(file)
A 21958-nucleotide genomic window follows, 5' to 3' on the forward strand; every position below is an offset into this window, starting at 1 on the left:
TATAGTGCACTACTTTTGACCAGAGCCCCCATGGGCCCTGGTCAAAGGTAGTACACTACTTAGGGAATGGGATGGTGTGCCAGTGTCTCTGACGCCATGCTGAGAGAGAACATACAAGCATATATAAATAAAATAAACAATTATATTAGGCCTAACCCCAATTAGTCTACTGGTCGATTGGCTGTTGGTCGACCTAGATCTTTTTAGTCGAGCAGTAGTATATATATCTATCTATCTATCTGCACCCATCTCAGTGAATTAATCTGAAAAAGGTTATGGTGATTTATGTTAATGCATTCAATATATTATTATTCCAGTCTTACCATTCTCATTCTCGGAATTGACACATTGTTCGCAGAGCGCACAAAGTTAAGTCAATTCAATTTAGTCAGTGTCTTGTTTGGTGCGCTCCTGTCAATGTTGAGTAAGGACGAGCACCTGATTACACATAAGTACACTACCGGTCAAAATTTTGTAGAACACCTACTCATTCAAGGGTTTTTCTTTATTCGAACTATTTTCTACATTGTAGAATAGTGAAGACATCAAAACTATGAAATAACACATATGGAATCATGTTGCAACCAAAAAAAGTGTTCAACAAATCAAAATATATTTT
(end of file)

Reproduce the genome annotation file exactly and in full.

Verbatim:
A 21958-nucleotide genomic window follows, 5' to 3' on the forward strand; every position below is an offset into this window, starting at 1 on the left:
TATAGTGCACTACTTTTGACCAGAGCCCCCATGGGCCCTGGTCAAAGGTAGTACACTACTTAGGGAATGGGATGGTGTGCCAGTGTCTCTGACGCCATGCTGAGAGAGAACATACAAGCATATATAAATAAAATAAACAATTATATTAGGCCTAACCCCAATTAGTCTACTGGTCGATTGGCTGTTGGTCGACCTAGATCTTTTTAGTCGAGCAGTAGTATATATATCTATCTATCTATCTGCACCCATCTCAGTGAATTAATCTGAAAAAGGTTATGGTGATTTATGTTAATGCATTCAATATATTATTATTCCAGTCTTACCATTCTCATTCTCGGAATTGACACATTGTTCGCAGAGCGCACAAAGTTAAGTCAATTCAATTTAGTCAGTGTCTTGTTTGGTGCGCTCCTGTCAATGTTGAGTAAGGACGAGCACCTGATTACACATAAGTACACTACCGGTCAAAATTTTGTAGAACACCTACTCATTCAAGGGTTTTTCTTTATTCGAACTATTTTCTACATTGTAGAATAGTGAAGACATCAAAACTATGAAATAACACATATGGAATCATGTTGCAACCAAAAAAAGTGTTCAACAAATCAAAATATATTTT